Marathon Runner Excels in Academics
On Oct. 28, senior Jess Ford crossed the finish line of the Marine Corps Marathon in Arlington, Va., after running 26.2 miles through the landmark districts of Washington, D.C. It’s not the first time Ford has achieved such a milestone. The marathon was her fourth, not to mention two half marathons, during her time at CUA.
“It takes about 16 weeks to fully prepare for a marathon…You have to make time for it like it’s a class,” she says. “But I love it, I’m obsessed. I want to keep getting better.”
Ford ran her first marathon the summer after her freshman year in June 2010. A member of the CUA women’s basketball team during her freshman and sophomore years, she trained during the off-season.
Marathon training involves running in increments according to a strict schedule, Ford says. On some days she runs 18 miles, and on others, only six. For the long runs, she finds different routes that take her through scenic Rock Creek Park or up and down North Capitol Street between the CUA campus and the U.S. Capitol building.
“D.C. is perfect for marathon training,” she says. “First I’m at the Washington Monument, then I’m running by Abe Lincoln. It’s so fun.”
Ford hopes to run her fifth marathon this summer after Commencement in May. In the meantime, she will be running two half marathons this spring in the Washington, D.C. area. Her long-term goal is to qualify for the Boston Marathon, and to beat the record time of her father, an avid marathon runner.
Throughout her years as a psychology major at CUA, Ford has applied a similar drive towards her academics. She hopes to earn a Ph.D. in sport and exercise psychology. Her research interests include exercise adherence and mental skills training.
“It’s cool to use what you learn about on yourself, accepting that you’re going to be in pain and pushing yourself further, not judging your experience, controlling your breath and things like that,” she says of her own research, which has in part focused on applications of sport psychology programs to runners.
Her research interests are due, she says, to her experience for the past five semesters as a research assistant. She was selected by Carol Glass, professor of clinical psychology and undergraduate program director, and Keith Kaufman, lecturer and research associate, from a pool of undergraduate applicants for a research apprenticeship her sophomore year with the sport psychology research team in the Anxiety, Mindfulness, and Psychotherapy Integration Lab.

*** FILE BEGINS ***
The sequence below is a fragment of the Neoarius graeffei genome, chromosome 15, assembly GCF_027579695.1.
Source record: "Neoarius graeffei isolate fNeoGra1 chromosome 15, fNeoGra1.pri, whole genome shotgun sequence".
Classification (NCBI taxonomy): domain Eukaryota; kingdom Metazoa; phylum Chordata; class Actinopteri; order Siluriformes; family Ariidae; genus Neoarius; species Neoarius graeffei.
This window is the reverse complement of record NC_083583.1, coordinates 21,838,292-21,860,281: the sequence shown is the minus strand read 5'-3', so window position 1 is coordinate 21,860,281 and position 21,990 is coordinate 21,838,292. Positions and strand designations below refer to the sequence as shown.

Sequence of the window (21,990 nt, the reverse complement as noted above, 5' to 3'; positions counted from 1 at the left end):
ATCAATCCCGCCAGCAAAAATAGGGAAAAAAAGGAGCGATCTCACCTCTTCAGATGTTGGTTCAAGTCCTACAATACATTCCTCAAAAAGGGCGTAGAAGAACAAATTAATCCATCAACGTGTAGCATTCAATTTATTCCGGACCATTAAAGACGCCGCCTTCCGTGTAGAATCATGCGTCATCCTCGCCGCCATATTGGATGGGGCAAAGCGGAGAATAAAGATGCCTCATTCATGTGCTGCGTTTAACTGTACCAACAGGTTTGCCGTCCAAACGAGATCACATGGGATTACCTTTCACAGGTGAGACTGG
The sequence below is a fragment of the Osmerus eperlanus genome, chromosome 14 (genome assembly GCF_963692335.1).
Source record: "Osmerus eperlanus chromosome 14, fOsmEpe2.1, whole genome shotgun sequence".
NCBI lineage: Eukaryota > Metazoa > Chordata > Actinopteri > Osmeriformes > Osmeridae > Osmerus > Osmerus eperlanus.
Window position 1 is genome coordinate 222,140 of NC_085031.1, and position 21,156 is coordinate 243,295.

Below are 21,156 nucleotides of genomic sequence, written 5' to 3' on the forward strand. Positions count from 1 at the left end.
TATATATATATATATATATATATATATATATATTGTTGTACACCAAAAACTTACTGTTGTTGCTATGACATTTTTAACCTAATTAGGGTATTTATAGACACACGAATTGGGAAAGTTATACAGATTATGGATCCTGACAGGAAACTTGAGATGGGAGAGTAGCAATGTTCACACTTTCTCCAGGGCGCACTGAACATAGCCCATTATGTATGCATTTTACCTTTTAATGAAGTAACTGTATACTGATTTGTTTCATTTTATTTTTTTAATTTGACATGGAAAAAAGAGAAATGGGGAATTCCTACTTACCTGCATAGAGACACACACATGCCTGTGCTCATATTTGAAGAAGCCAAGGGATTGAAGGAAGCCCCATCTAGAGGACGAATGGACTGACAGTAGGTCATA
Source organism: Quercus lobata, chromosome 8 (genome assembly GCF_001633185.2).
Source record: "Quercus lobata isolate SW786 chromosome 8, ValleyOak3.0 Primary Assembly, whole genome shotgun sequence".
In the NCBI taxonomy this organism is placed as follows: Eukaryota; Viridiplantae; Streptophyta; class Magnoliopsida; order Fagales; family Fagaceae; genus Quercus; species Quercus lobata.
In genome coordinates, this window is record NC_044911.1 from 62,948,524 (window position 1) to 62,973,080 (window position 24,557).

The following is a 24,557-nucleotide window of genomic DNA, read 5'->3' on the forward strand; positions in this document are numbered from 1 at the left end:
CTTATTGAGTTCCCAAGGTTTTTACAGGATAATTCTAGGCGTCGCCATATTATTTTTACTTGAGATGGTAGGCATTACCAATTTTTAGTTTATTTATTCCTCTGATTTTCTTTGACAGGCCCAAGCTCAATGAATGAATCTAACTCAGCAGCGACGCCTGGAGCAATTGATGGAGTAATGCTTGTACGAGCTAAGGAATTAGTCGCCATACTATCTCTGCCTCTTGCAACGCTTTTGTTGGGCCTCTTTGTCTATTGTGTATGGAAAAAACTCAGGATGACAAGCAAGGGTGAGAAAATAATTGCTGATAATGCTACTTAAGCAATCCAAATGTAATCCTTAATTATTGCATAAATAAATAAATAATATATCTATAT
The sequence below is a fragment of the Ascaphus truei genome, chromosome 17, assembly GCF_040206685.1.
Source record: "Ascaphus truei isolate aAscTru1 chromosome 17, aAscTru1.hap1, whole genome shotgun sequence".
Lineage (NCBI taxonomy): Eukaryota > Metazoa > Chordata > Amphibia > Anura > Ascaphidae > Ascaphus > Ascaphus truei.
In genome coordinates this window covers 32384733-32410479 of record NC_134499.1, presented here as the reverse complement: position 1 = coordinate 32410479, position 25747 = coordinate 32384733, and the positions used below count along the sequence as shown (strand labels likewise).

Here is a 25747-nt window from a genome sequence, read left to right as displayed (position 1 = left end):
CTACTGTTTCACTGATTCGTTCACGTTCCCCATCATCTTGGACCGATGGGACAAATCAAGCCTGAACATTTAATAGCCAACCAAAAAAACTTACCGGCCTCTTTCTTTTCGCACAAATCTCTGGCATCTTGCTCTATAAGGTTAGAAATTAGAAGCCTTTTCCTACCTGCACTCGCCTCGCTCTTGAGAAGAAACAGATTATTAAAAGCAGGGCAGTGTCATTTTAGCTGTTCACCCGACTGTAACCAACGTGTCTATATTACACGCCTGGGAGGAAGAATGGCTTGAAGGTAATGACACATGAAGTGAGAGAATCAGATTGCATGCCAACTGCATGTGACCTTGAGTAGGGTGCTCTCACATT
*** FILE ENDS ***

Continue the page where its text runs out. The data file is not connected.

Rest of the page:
“Jessica is a really hard worker and has shown a lot of initiative in our lab, and we have all benefitted from having her as a part of our research team,” Glass said. She said she has been impressed with Ford’s “genuine interest and enthusiasm for psychological research…Her work has always been top-notch.”
In October, Ford gave a poster presentation of her own applied research at a conference sponsored by the Association for Applied Sport Psychology in Atlanta based on data from a study conducted in the lab. The research explored the relationship between the state experienced by long-distance runners known as flow by psychologists (or being “in the zone”), mindfulness, and body image.
Ford has the distinction of being the only senior in the department this year to conduct a senior thesis, an option Glass says is only available to a limited number of “outstanding students with earlier in-depth research experience.”
During Ford’s junior year, she began volunteering with the national non-profit organization Back on My Feet. The program works with homeless shelters nationally to promote independence and self-esteem through running.
Ford volunteered with the Blair Transitional Rehabilitation Program in Washington, D.C., leading morning runs for residents of the shelter multiple times a week. She hopes to become involved with the project again in the coming spring semester.
“It gave me a glimpse of what I could be doing more of once I’m in graduate school, using interventions through running to promote healthy behaviors,” she says. “There are so many great things that can come out of that commitment to running and bettering yourself.”
During her time at CUA, Ford has also been able to cultivate her musical talents. A singer and guitar player, Ford has been a member of the student group Redline A Cappella since her junior year. She has performed solo at monthly Open Mic Nights sponsored by CUA Program Board and during the Office of Campus Activities’ Lunchtime Performance Series.
Favorite class: Sport Psychology with Keith Kaufman, lecturer
Favorite spot on campus: Columbus School of Law Lawn. “I love to sit on the law school lawn and play guitar.”
Favorite place to run: Rock Creek Park